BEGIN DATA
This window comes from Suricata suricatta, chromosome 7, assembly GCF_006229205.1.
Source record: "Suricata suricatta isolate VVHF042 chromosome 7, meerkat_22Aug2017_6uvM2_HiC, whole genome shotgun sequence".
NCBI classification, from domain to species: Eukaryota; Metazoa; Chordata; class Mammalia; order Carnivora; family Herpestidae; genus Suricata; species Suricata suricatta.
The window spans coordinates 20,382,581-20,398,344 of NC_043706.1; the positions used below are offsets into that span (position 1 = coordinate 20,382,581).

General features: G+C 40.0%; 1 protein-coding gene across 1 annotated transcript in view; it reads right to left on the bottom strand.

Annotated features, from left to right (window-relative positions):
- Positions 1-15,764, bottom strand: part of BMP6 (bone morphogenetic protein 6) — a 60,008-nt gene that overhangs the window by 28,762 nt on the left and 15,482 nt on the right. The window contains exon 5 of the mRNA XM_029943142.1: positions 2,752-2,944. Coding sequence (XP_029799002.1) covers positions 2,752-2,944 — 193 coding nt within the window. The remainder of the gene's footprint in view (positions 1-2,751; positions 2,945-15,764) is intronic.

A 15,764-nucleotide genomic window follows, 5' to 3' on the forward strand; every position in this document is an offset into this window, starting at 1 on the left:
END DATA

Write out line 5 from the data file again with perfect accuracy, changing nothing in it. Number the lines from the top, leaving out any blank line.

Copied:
General features: G+C 40.0%; 1 protein-coding gene across 1 annotated transcript in view; it reads right to left on the bottom strand.